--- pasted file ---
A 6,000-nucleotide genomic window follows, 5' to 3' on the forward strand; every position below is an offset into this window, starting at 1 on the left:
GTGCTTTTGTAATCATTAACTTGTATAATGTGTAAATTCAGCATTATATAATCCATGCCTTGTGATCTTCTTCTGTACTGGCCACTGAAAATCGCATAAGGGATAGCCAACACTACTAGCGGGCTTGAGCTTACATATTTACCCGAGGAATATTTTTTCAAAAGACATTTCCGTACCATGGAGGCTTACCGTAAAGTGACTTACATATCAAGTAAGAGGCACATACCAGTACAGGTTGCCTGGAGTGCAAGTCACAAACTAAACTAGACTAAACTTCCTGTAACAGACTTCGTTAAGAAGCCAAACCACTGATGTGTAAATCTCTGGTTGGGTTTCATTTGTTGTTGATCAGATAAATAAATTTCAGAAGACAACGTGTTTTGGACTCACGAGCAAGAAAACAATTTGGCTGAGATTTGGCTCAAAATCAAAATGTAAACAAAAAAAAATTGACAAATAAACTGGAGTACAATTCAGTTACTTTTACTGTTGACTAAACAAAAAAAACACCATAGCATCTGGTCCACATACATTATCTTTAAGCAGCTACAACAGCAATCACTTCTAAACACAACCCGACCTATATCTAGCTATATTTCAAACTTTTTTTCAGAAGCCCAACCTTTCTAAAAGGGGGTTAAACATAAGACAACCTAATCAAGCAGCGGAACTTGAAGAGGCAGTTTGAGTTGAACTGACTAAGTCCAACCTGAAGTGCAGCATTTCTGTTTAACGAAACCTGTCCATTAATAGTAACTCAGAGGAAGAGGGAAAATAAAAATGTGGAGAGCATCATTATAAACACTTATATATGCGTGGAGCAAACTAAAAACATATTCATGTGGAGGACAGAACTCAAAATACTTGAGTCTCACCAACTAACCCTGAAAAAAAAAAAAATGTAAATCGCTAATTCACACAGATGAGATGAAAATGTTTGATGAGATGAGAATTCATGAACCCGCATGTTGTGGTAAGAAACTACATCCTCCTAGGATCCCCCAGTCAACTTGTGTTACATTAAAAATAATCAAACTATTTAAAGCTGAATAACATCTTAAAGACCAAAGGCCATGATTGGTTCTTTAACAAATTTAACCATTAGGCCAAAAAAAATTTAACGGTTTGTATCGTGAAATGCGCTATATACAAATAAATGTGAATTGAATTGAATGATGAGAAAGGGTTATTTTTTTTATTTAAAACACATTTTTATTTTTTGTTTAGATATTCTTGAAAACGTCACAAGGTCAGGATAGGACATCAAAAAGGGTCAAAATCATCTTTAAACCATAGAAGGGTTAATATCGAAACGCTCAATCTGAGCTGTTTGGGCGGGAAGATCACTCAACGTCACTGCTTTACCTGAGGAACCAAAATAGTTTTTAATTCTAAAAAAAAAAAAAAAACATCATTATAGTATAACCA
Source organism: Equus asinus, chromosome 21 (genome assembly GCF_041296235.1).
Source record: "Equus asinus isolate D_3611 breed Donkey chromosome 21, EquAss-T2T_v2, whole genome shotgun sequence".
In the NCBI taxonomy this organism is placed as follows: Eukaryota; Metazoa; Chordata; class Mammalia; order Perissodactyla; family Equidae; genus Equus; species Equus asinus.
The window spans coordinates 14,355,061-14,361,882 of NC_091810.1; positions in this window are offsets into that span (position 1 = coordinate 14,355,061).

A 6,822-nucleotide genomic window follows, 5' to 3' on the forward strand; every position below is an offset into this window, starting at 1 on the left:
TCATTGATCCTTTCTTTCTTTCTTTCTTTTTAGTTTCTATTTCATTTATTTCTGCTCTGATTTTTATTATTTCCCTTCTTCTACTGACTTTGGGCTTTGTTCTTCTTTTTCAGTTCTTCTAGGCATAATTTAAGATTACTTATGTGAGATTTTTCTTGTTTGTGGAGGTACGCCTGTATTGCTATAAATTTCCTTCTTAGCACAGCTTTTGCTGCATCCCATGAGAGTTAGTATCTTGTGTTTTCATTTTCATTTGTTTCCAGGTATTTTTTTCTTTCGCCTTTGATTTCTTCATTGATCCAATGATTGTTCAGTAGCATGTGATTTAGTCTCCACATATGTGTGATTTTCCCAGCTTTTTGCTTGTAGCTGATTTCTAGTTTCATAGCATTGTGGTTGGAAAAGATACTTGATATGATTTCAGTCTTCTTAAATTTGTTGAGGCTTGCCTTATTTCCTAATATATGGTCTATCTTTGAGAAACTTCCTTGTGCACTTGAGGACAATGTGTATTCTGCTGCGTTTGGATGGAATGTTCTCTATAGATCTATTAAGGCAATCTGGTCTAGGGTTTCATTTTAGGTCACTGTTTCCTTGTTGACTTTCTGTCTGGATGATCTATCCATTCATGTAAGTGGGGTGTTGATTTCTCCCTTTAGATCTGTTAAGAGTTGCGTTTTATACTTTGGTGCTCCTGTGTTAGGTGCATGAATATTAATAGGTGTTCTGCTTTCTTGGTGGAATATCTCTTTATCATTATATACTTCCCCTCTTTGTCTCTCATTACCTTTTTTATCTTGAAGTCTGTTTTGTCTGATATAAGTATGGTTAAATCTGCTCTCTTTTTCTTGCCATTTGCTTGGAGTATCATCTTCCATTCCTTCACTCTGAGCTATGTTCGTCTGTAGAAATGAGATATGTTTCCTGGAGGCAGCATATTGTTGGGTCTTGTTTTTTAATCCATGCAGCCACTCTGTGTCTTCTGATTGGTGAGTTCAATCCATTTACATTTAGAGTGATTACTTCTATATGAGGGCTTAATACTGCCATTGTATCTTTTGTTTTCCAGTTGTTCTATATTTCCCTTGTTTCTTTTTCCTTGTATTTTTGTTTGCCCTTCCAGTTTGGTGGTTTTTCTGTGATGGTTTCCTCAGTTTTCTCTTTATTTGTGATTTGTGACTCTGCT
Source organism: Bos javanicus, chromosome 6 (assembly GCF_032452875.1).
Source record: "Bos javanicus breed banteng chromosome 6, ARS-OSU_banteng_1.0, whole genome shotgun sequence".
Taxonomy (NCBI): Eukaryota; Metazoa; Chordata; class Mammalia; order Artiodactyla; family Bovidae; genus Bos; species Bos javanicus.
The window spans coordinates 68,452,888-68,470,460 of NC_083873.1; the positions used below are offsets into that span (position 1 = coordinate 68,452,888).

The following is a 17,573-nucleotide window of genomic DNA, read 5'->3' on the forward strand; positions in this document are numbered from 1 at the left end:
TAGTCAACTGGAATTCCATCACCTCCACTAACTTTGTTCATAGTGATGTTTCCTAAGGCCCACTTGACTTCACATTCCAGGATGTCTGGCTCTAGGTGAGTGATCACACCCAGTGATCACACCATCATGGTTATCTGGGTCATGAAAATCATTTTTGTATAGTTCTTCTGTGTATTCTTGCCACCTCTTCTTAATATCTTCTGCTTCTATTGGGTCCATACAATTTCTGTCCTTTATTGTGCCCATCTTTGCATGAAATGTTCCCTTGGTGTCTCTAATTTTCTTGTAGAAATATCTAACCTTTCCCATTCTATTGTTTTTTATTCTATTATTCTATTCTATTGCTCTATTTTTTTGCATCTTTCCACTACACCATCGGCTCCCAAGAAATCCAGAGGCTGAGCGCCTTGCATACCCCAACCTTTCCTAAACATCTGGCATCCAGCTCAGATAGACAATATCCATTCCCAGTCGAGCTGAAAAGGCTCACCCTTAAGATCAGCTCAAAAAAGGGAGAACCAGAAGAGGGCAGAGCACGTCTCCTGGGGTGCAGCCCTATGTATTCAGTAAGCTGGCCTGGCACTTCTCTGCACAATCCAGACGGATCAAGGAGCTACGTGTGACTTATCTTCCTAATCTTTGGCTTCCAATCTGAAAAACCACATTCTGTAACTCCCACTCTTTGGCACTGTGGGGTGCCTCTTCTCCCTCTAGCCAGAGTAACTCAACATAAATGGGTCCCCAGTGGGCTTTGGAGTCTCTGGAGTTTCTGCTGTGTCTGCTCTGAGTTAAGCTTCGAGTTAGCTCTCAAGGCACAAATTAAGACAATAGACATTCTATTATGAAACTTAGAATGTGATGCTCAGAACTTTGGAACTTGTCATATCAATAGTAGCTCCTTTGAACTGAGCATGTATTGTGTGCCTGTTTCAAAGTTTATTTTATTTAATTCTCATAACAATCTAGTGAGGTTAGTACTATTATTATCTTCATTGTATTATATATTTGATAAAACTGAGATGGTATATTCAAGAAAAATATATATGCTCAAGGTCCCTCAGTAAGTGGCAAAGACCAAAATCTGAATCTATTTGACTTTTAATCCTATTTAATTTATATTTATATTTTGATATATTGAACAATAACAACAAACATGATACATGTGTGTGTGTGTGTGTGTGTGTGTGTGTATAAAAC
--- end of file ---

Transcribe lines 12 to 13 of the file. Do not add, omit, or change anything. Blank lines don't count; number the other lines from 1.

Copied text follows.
The window spans coordinates 68,452,888-68,470,460 of NC_083873.1; the positions used below are offsets into that span (position 1 = coordinate 68,452,888).

The following is a 17,573-nucleotide window of genomic DNA, read 5'->3' on the forward strand; positions in this document are numbered from 1 at the left end: